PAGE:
50 plus hours.
One amazing time.
I don't know if I can properly re-cap my volunteer experience at the World Junior Hockey Championships except to say it was awesome.
I split my time fairly equally between the Fan Information booths and selling 50/50 tickets. My original duties were for Fan Information, but the call went out late in the tournament that they were short 50/50 salespeople, and since I'd done the job before at the Saddledome, I jumped at the opportunity.
Especially when the pots for the 50/50 were expected to top $100,000. That's take home. $100,000 tax free to the winner (this is Canada... we don't pay takes on lottery winning up here... yet another reason y'all should move here).
My first couple of shifts were actually before the event officially started. The teams were starting to arrive in Alberta in the third week of December, and were centralized to either Edmonton or Calgary by the 23rd. My first two shifts were at one of the host hotels - and Team Slovakia was at my hotel (I can say that now that there aren't numerous puck
I worked Christmas day... mostly because I knew I wasn't going home to BC for the holidays because of the tournament, and I wanted something to do that day - but also to allow those volunteers with families the ability to stay home and enjoy the day with their loved ones. The bonus - the hotel allowed me to indulge (for free!) their normally $100 a plate Christmas brunch. It was mighty tasty!
My next few shifts were at the Saddledome. During the round robin play, I volunteered at the Fan Information booth on the concourse... we answered questions... I wowed men with my knowledge of the tournament (winners, where it has/will be held - that sort of stuff)... handed out pins... watched kids puke.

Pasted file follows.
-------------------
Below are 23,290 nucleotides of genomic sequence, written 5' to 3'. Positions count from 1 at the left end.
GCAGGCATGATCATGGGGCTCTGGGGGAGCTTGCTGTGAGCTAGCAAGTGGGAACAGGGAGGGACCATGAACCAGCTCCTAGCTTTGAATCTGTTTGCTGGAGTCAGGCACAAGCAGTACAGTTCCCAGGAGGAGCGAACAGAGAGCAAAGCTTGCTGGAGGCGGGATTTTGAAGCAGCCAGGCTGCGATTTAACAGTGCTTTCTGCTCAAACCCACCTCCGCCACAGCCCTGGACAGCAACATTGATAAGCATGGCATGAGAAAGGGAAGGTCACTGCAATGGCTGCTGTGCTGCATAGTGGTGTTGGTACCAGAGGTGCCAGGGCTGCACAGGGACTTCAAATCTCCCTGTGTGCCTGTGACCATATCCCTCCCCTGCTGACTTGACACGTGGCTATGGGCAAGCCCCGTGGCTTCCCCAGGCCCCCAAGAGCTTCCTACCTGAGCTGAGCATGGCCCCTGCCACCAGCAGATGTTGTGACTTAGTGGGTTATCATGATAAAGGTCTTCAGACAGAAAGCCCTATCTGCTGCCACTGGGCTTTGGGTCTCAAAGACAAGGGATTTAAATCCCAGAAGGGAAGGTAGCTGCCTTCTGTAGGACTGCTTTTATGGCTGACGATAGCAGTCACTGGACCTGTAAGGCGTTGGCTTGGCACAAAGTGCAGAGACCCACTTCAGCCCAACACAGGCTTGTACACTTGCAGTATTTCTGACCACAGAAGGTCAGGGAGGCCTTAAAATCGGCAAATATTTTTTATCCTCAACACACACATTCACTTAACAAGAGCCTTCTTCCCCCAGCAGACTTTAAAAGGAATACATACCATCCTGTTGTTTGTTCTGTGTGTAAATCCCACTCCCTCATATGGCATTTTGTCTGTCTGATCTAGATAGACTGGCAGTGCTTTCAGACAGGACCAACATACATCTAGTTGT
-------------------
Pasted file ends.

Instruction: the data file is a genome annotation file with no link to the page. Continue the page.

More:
Yes... throughout the tournament I watched no less than four kids barf right by me. It's no wonder I caught the plague the day after the tournament was done and spent the better part of the day bowing to the porcelain god.
As soon as the medal round started, I pretty much focussed my attention on 50/50 ticket sales. I worked the Sweden/Finland semi-final game, and unfortunately the system couldn't keep up with the number of people wanting to buy tickets, and we had to shut the system down when we hit about a $120,000 pot (that's $240,000 in sales). Apparently the 50/50 coordinators weren't so happy with me carrying around $10,000 in cash myself (we didn't run into the same ticket limits as they did in Edmonton - check out Lisa's blog for her volunteer experience - so I just kept selling and selling) and I got the stink eye when I turned my money in. I never felt unsafe, so it didn't bother me in the least but I can see their issues. I made sure for the next games that I turned in my money regularly.
I may have used my accreditation to see the Canada/Russia game for "free" (as volunteers we weren't given tickets - or parking - and we really weren't supposed to be in the Saddledome unless we were working... oops!). I stood in the standing room only section with a couple of other volunteers, and honestly enjoyed watching that game (even though Canada lost in a heartbreaker) more than any other game I've watched live in my entire life. The three of us went through the lows (being down 6-1) and the highs (coming back to only lose 6-5) together. I think they gave me the best compliments ever (as a girl hockey fan sometimes they are few and far between) - I knew when to swear, when to cheer and when to jump around and hug people. We became friends for the last couple of days... they were a good couple of (older) guys.